Cup draw offers welcome distraction for Russia
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[November 30, 2017]
By Gabrielle Tetrault-Farber
MOSCOW (Reuters) - Russia will host the
2018 World Cup draw on Friday, the glittering ceremony providing a
welcome distraction to the unrelenting diet of doping and corruption
news that has sullied the nation's sporting reputation in recent
The draw ceremony will give Russia the chance to showcase the cities
and stadiums that will host the 32 teams next June and July, with
1986 Golden Boot winner Gary Lineker and Russian sports journalist
Maria Komandnaya the main presenters.
In a new simplified format, the teams will be placed in pots one to
four from highest to lowest FIFA ranking with the exception of
Russia, the lowest-ranked team in the tournament, who are
automatically placed in pot one alongside the top seeds.
Each pot will be emptied one by one into eight groups -- Group A to
Group H -- which will contain four teams each. Two non-European
teams from the same confederation cannot be in the same group to
avoid geographic clashes.
With 14 qualified European teams there cannot be more than two
European teams in the same group.
While the draw ceremony, which the Kremlin said President Vladimir
Putin could attend, will focus on the positive aspects of the
tournament, it will also serve as a reminder of the potential
problems, notably concerns over racist and discriminatory behavior
FIFA President Gianni Infantino warned this week that referees will
have the power to stop or even abandon World Cup matches if such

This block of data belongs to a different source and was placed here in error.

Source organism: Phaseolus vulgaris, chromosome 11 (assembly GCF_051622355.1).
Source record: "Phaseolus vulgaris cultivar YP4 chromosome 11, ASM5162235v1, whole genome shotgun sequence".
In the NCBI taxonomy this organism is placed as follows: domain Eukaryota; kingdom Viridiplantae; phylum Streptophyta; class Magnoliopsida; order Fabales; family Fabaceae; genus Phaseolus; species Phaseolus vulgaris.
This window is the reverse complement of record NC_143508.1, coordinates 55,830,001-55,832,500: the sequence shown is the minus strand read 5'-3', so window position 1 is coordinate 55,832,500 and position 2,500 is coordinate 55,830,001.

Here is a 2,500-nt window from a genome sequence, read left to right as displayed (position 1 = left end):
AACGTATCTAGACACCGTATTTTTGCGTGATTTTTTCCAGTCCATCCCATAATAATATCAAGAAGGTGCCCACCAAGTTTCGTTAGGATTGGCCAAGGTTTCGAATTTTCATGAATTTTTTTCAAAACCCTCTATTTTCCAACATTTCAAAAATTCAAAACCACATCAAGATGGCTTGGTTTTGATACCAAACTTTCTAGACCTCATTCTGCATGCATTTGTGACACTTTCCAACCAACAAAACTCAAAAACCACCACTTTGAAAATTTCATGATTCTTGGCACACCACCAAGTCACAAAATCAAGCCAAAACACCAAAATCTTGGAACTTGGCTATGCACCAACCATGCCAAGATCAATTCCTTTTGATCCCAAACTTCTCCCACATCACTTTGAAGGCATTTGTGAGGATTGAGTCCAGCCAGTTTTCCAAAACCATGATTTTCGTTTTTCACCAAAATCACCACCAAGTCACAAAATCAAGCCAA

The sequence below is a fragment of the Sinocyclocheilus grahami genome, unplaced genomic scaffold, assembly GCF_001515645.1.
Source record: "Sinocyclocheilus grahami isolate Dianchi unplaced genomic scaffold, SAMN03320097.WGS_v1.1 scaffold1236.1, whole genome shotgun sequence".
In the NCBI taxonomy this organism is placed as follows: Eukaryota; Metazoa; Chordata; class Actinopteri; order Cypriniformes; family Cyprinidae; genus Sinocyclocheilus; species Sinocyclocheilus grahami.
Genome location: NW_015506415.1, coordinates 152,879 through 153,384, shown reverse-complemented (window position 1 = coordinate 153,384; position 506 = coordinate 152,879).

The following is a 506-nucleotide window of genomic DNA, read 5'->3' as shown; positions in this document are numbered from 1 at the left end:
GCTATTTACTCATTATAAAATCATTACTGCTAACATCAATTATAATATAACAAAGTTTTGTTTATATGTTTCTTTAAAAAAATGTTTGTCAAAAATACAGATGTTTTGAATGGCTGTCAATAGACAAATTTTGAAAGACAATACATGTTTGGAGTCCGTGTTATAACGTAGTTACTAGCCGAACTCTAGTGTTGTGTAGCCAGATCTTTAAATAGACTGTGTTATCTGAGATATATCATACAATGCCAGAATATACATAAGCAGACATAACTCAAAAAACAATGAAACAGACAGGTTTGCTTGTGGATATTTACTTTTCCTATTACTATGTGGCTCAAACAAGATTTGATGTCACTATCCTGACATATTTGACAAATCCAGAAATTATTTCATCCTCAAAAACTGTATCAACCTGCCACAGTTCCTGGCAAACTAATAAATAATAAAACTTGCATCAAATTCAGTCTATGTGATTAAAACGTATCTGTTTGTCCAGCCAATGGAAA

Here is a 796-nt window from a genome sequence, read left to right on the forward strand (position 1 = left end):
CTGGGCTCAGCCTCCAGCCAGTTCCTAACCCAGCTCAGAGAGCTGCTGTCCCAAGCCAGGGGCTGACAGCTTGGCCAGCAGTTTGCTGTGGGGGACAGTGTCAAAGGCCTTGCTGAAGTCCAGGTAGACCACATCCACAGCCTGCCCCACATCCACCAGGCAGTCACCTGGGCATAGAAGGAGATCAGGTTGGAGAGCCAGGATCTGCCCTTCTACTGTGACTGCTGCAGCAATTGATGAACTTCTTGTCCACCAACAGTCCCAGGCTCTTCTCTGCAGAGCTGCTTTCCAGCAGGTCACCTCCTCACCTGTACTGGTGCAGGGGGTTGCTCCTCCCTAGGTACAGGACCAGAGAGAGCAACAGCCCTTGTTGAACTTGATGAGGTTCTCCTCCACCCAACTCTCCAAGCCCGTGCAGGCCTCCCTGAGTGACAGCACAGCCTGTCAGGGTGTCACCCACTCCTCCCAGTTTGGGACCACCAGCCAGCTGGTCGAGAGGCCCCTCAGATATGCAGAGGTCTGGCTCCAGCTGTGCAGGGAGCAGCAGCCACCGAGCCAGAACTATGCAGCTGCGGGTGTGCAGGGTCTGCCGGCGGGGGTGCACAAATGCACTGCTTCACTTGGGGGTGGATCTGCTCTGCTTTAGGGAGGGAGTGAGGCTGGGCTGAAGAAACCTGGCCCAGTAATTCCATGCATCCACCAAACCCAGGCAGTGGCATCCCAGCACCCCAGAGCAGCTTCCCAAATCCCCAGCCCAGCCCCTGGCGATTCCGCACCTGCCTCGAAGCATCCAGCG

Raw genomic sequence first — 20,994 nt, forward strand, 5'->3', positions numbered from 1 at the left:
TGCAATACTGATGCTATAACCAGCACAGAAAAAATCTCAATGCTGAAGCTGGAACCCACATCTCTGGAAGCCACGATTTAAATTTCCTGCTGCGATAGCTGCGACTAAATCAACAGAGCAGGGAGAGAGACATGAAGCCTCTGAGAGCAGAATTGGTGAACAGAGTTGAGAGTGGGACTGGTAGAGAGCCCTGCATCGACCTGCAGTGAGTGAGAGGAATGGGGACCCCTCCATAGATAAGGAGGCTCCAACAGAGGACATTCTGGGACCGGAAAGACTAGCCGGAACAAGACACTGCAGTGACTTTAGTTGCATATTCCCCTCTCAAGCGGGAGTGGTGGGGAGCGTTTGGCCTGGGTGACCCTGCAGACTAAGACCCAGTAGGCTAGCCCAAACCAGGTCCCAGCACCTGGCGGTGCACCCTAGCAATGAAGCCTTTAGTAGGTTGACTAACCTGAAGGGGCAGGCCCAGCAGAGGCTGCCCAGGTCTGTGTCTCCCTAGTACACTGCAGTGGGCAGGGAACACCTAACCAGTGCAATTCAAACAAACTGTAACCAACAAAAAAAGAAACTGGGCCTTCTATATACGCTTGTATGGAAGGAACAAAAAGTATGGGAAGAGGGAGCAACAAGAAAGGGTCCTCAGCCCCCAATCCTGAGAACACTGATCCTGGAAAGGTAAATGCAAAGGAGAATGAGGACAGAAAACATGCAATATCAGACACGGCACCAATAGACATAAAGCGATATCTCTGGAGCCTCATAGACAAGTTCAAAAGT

incidents take place.
The authorities have said that World Cup preparations are generally
on track but there have been some construction delays, including on
the new stadium in Samara.
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A presenter holds the official match ball for the 2018 FIFA World
Cup Russia during an event to announce the new 2018 FIFA Fan Fest
Ambassadors in Moscow, Russia November 29, 2017. REUTERS/Maxim
Work on the 45,000-seat venue, which will host four group stage
matches, a match in the round-of-16 and a quarter-final, has been
plagued by delays over recent months.
Authorities have pledged the venue would be completed on time.
FIFA said that around 750,000 tickets have been allocated in the
first phase of sales, with the second phase beginning next week.
Russian fans have acquired the most tickets, with American fans in
second place even though the country did not qualify for the
tournament. Brazil, Germany, China and Mexico are also among the
leading nations for purchases, FIFA said.
"We're happy with the number of tickets we've allocated," Falk
Eller, the head of FIFA ticketing, told Reuters on Thursday.
"Of course we are also glad that the operation went quite well, no
technical glitches, no problems."
All World Cup ticket holders are required to obtain a personalized
fan-ID, allowing authorities to screen them and keep hooligans away
(Reporting by Gabrielle Tétrault-Farber; Editing by Toby Davis)
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